As the demand for lithium for storage batteries increases, it has created pressures on the lithium mining and processing sector. No one was prepared for the demand as electric car sales went from near zero a decade ago to over half-a-million last year.
The battery in Elon Musk’s Tesla Model S uses 45 kilograms (100 pounds) of lithium carbonate, and this is just one model and one car manufacturer’s battery. Worldwide, that figure can reach into the hundreds of thousands of tons of the metal.
And even though there is plenty of lithium around, the emerging problem is having enough capacity to process it. Lithium-ion batteries used to power electric vehicles use lithium carbonate or lithium hydroxide, but most of the time, industry refers to the two in terms of lithium carbonate equivalent, which contains both of them.
Where is lithium found?
There are two major types of lithium deposits in the world. One is a hard rock as found in Australia, for which ready-to- go capacity to produce battery grade lithium can take up to three years. Lithium in Chile and Argentina is found as a brine, and the time to produce a battery-grade lithium can take up to seven years. China has reserves of both types of the mineral.
As a matter of fact, it has been estimated that by the year 2025, the world will need to be producing 785,000 tons of lithium carbonate equivalent a year, and that will be a 26,000-ton shortfall, compared to the 217,000 tons of demand versus 227,000 tons of supply this year, according to Roskill Consultants Group.
And despite Musk’s Gigafactory here in the U.S. and others globally in operation or being planned, the market from top to bottom is still dominated by Asia, with Roskill predicting China, Japan and Korea could account for 70 percent of consumption by 2025.
Investment in new lithium projects
Earlier this month, Bloomberg reported that the mining boom in lithium was becoming somewhat like the oil boom of the 1960s and 1970s. Simon Moores, managing director of Benchmark Mineral, while talking to Bloomberg by phone said, “There are serious companies investing and people are starting to lock up the biggest, long-life resources. The question is — who’s next?”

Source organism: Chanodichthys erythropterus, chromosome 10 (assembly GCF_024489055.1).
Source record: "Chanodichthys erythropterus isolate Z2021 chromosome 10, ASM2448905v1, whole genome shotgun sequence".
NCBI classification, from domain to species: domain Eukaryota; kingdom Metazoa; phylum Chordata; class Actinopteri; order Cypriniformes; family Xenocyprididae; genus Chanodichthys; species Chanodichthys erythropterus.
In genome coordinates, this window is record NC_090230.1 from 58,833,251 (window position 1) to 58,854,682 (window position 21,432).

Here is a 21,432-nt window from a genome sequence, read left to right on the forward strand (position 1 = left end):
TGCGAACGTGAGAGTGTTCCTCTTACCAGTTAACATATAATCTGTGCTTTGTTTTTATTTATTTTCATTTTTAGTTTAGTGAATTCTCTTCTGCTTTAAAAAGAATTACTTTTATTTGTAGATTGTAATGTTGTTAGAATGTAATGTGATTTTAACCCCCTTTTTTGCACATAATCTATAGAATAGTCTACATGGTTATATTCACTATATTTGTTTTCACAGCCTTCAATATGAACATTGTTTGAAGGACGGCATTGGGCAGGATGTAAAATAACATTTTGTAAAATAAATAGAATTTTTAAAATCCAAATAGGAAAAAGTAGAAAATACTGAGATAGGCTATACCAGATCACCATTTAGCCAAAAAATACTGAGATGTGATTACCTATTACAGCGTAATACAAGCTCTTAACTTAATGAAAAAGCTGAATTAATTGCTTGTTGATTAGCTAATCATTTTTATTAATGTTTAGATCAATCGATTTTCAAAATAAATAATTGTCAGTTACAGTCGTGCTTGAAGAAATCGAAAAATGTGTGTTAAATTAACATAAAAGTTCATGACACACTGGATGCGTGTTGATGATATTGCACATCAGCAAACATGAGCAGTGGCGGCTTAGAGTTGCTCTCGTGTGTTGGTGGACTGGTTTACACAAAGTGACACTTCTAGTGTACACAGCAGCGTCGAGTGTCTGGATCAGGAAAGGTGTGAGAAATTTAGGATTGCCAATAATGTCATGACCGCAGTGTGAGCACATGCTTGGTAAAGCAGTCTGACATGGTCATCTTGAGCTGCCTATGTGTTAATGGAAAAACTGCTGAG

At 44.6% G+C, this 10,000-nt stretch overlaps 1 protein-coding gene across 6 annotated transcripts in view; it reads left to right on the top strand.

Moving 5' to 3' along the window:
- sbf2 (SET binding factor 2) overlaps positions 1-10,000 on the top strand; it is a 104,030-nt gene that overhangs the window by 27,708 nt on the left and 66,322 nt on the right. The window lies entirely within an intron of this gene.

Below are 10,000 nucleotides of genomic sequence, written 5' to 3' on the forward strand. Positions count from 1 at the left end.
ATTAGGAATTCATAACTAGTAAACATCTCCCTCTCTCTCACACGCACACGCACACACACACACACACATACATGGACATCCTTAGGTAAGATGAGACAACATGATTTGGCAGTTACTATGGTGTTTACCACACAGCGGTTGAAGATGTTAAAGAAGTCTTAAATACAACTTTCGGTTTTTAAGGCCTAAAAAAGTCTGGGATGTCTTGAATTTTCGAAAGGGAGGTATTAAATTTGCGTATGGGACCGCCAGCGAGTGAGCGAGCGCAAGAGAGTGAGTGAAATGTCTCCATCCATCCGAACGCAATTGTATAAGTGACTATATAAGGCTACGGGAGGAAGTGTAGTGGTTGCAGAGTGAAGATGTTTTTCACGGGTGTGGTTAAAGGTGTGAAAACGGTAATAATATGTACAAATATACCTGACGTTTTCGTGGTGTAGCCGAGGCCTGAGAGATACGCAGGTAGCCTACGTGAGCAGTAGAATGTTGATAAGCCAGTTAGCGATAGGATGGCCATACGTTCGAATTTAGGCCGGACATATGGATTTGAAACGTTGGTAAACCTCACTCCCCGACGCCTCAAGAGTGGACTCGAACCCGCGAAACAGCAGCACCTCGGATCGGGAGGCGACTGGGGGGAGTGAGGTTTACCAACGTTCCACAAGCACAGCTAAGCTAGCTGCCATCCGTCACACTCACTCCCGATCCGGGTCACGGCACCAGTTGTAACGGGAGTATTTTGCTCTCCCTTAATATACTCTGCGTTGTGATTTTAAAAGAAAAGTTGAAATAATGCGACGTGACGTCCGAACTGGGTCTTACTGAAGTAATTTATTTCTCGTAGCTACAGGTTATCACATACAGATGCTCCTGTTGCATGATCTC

“We estimate the lithium industry is going to need between $4-$5 billion of investment out to 2025,” said Moores. Benchmark Minerals Intelligence is a price data collection, and assessment company specializing in the lithium ion battery supply chain.
Benchmark is forecasting lithium carbonate will average $13,000 a ton over the 2017-2020 period from around $9,000 a ton in 2015-2016. However, with the demand for lithium hydroxide being greater because it gives greater battery capacity and longer life, prices are expected to jump from the current $14,000 a ton to over $18,000 a ton between 2017 and 2020.
So what is the bottom line here? Wood Mackenzie consultant James Whiteside, in discussing some of the start-up problems being encountered with small companies, cited Australia’s Orocobre, which planned to produce 17,500 tons a year of lithium carbonate at its Olaroz facility in Argentina.
They ran into problems with the weather and with pump glitches that threw them 21 percent below their initial target through June of this year. And while they are getting back on track, Whiteside said Orocobre’s difficulties are typical of many smaller operators. He also noted that the facility was the first new brine operation in 20 years.
“Because the number of brine operations has been so few historically, there are very few technically experienced chemical engineers to assist these junior companies,” he said. And this is the whole message in a nut-shell, the technology has to be addressed and updated if the world is to continue its move toward zero-carbon emissions.